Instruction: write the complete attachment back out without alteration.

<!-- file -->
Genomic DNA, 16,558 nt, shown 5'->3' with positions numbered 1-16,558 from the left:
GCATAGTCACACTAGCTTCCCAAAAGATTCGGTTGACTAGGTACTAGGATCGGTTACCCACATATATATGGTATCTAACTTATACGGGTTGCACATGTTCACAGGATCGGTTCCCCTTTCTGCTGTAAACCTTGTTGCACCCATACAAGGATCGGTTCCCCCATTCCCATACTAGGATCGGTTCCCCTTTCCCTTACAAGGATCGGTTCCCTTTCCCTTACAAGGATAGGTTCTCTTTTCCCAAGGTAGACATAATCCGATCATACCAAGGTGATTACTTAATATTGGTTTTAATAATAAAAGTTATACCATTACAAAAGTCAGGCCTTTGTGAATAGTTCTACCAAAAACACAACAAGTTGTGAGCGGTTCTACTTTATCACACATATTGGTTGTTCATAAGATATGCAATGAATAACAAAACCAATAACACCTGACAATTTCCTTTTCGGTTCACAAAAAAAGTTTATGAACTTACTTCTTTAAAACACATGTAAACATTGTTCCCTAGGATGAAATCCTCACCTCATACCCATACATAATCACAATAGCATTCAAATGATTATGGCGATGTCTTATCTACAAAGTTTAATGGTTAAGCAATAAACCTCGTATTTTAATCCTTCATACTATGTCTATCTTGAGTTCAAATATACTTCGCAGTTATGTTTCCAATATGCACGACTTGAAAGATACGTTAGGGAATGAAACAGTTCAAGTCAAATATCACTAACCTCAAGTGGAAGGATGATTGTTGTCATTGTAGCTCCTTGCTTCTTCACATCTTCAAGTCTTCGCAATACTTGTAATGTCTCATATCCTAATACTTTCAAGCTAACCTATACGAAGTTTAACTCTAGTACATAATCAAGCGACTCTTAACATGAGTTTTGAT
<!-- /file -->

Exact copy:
Genomic DNA, 16,558 nt, shown 5'->3' with positions numbered 1-16,558 from the left:
GCATAGTCACACTAGCTTCCCAAAAGATTCGGTTGACTAGGTACTAGGATCGGTTACCCACATATATATGGTATCTAACTTATACGGGTTGCACATGTTCACAGGATCGGTTCCCCTTTCTGCTGTAAACCTTGTTGCACCCATACAAGGATCGGTTCCCCCATTCCCATACTAGGATCGGTTCCCCTTTCCCTTACAAGGATCGGTTCCCTTTCCCTTACAAGGATAGGTTCTCTTTTCCCAAGGTAGACATAATCCGATCATACCAAGGTGATTACTTAATATTGGTTTTAATAATAAAAGTTATACCATTACAAAAGTCAGGCCTTTGTGAATAGTTCTACCAAAAACACAACAAGTTGTGAGCGGTTCTACTTTATCACACATATTGGTTGTTCATAAGATATGCAATGAATAACAAAACCAATAACACCTGACAATTTCCTTTTCGGTTCACAAAAAAAGTTTATGAACTTACTTCTTTAAAACACATGTAAACATTGTTCCCTAGGATGAAATCCTCACCTCATACCCATACATAATCACAATAGCATTCAAATGATTATGGCGATGTCTTATCTACAAAGTTTAATGGTTAAGCAATAAACCTCGTATTTTAATCCTTCATACTATGTCTATCTTGAGTTCAAATATACTTCGCAGTTATGTTTCCAATATGCACGACTTGAAAGATACGTTAGGGAATGAAACAGTTCAAGTCAAATATCACTAACCTCAAGTGGAAGGATGATTGTTGTCATTGTAGCTCCTTGCTTCTTCACATCTTCAAGTCTTCGCAATACTTGTAATGTCTCATATCCTAATACTTTCAAGCTAACCTATACGAAGTTTAACTCTAGTACATAATCAAGCGACTCTTAACATGAGTTTTGAT